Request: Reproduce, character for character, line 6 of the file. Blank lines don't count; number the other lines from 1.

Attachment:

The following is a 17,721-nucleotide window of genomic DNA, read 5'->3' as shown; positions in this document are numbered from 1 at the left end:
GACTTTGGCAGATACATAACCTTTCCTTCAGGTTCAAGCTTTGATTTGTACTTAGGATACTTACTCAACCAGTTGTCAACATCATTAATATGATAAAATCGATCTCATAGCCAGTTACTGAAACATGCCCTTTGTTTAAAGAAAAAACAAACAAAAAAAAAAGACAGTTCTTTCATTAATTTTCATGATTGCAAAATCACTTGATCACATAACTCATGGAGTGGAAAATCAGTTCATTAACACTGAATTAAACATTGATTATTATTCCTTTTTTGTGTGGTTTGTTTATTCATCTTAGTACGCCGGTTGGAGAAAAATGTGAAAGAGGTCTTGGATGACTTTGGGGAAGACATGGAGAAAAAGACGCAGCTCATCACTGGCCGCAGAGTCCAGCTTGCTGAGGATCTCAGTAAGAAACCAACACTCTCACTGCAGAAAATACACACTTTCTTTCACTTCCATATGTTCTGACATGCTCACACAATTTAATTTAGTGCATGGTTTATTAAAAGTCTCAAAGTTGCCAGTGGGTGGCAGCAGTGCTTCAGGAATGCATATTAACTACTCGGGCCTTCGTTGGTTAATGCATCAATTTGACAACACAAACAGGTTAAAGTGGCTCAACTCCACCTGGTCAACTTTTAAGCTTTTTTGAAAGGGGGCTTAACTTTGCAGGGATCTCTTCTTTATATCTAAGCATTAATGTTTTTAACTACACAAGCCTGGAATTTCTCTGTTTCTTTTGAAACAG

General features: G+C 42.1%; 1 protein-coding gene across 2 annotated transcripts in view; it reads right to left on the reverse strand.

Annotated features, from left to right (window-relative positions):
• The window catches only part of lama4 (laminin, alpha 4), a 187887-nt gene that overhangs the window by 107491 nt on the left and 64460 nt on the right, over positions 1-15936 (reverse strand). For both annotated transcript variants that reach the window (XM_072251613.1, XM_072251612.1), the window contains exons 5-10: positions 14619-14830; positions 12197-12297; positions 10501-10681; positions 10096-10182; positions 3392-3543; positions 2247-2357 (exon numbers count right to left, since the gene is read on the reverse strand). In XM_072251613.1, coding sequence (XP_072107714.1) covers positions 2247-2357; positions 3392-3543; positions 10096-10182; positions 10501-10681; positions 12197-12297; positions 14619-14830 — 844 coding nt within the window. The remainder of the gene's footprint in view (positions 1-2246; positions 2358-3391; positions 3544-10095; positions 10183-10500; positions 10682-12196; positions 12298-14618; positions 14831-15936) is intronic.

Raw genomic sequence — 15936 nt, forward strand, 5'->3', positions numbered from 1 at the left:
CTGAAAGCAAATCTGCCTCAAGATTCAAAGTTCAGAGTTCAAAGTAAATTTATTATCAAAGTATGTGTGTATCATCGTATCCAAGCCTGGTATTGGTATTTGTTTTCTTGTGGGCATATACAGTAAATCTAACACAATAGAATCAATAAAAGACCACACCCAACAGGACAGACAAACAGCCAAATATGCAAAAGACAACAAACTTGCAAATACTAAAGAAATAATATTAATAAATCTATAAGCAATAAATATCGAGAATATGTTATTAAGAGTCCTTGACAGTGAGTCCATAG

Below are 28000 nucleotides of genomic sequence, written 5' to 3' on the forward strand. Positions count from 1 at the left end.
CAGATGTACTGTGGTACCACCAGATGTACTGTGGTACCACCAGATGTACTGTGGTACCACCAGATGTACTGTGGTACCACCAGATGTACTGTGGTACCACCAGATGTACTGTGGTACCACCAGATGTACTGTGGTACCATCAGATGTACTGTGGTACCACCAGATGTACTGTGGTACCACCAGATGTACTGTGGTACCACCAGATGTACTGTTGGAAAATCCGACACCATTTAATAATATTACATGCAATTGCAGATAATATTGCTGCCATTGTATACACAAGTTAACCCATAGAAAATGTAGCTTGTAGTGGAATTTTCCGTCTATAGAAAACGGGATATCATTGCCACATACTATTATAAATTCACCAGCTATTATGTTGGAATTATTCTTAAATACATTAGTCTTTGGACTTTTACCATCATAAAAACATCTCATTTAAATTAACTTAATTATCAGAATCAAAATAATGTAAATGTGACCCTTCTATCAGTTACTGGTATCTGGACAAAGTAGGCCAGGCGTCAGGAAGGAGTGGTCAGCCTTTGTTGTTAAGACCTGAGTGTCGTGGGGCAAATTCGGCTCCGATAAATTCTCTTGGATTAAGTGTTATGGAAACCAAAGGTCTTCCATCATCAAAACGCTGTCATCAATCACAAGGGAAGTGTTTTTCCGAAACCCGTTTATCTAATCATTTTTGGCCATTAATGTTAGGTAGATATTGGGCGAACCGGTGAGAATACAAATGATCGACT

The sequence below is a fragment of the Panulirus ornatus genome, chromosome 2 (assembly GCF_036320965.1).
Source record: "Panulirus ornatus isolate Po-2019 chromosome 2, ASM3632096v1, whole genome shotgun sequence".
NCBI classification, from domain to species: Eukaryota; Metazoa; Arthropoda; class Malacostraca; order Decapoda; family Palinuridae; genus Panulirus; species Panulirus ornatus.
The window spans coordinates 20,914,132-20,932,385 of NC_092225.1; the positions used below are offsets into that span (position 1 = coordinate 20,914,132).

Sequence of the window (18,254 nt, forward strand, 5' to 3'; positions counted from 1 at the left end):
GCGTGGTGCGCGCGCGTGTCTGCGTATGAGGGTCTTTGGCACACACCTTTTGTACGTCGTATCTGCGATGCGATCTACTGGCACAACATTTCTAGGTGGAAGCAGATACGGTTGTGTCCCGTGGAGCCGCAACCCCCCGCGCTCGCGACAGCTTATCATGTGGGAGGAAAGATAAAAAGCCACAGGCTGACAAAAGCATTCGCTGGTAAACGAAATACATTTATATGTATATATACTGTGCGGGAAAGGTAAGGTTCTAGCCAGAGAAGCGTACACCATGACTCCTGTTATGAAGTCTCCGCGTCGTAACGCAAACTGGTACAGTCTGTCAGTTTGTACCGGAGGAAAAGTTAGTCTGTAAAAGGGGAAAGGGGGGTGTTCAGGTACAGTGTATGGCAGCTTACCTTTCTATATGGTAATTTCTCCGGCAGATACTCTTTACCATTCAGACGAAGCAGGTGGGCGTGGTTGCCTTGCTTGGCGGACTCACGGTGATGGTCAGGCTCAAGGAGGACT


Raw genomic sequence — 15936 nt, forward strand, 5'->3', positions numbered from 1 at the left: